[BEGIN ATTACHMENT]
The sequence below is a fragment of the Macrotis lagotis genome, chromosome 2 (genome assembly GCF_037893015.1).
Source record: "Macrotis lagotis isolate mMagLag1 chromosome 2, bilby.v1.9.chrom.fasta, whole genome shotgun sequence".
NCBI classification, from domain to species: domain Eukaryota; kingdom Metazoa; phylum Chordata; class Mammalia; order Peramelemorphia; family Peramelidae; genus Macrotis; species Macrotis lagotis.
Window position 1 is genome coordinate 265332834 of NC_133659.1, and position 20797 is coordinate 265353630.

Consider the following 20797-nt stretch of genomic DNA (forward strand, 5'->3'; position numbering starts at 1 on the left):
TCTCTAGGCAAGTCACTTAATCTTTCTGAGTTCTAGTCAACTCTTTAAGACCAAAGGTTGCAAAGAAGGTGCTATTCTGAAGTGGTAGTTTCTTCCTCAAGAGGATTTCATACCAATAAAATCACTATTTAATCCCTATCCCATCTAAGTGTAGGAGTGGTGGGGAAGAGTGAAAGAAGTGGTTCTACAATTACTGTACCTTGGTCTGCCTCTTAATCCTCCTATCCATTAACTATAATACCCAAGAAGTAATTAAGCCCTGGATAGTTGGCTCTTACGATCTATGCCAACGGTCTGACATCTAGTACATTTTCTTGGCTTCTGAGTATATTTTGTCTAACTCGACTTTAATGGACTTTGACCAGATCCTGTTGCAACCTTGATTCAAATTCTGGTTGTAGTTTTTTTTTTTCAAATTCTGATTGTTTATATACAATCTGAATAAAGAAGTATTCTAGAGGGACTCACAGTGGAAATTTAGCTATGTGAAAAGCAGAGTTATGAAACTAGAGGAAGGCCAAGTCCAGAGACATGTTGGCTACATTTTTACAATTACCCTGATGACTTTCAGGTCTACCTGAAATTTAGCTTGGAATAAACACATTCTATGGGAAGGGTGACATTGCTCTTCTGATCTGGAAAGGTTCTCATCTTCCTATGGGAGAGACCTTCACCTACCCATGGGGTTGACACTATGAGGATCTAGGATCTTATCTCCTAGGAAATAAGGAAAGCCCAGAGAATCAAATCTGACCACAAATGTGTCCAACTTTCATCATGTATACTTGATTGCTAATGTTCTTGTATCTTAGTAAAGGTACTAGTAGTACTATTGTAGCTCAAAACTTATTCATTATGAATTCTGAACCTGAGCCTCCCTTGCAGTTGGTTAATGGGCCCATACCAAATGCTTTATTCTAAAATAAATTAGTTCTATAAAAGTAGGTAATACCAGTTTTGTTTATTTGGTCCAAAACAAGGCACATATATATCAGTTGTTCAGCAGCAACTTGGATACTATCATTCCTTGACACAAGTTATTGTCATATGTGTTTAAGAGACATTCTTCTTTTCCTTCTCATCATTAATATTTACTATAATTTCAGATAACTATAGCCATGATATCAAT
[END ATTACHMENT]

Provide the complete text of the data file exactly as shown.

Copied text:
The sequence below is a fragment of the Macrotis lagotis genome, chromosome 2 (genome assembly GCF_037893015.1).
Source record: "Macrotis lagotis isolate mMagLag1 chromosome 2, bilby.v1.9.chrom.fasta, whole genome shotgun sequence".
NCBI classification, from domain to species: domain Eukaryota; kingdom Metazoa; phylum Chordata; class Mammalia; order Peramelemorphia; family Peramelidae; genus Macrotis; species Macrotis lagotis.
Window position 1 is genome coordinate 265332834 of NC_133659.1, and position 20797 is coordinate 265353630.

Consider the following 20797-nt stretch of genomic DNA (forward strand, 5'->3'; position numbering starts at 1 on the left):
TCTCTAGGCAAGTCACTTAATCTTTCTGAGTTCTAGTCAACTCTTTAAGACCAAAGGTTGCAAAGAAGGTGCTATTCTGAAGTGGTAGTTTCTTCCTCAAGAGGATTTCATACCAATAAAATCACTATTTAATCCCTATCCCATCTAAGTGTAGGAGTGGTGGGGAAGAGTGAAAGAAGTGGTTCTACAATTACTGTACCTTGGTCTGCCTCTTAATCCTCCTATCCATTAACTATAATACCCAAGAAGTAATTAAGCCCTGGATAGTTGGCTCTTACGATCTATGCCAACGGTCTGACATCTAGTACATTTTCTTGGCTTCTGAGTATATTTTGTCTAACTCGACTTTAATGGACTTTGACCAGATCCTGTTGCAACCTTGATTCAAATTCTGGTTGTAGTTTTTTTTTTTCAAATTCTGATTGTTTATATACAATCTGAATAAAGAAGTATTCTAGAGGGACTCACAGTGGAAATTTAGCTATGTGAAAAGCAGAGTTATGAAACTAGAGGAAGGCCAAGTCCAGAGACATGTTGGCTACATTTTTACAATTACCCTGATGACTTTCAGGTCTACCTGAAATTTAGCTTGGAATAAACACATTCTATGGGAAGGGTGACATTGCTCTTCTGATCTGGAAAGGTTCTCATCTTCCTATGGGAGAGACCTTCACCTACCCATGGGGTTGACACTATGAGGATCTAGGATCTTATCTCCTAGGAAATAAGGAAAGCCCAGAGAATCAAATCTGACCACAAATGTGTCCAACTTTCATCATGTATACTTGATTGCTAATGTTCTTGTATCTTAGTAAAGGTACTAGTAGTACTATTGTAGCTCAAAACTTATTCATTATGAATTCTGAACCTGAGCCTCCCTTGCAGTTGGTTAATGGGCCCATACCAAATGCTTTATTCTAAAATAAATTAGTTCTATAAAAGTAGGTAATACCAGTTTTGTTTATTTGGTCCAAAACAAGGCACATATATATCAGTTGTTCAGCAGCAACTTGGATACTATCATTCCTTGACACAAGTTATTGTCATATGTGTTTAAGAGACATTCTTCTTTTCCTTCTCATCATTAATATTTACTATAATTTCAGATAACTATAGCCATGATATCAAT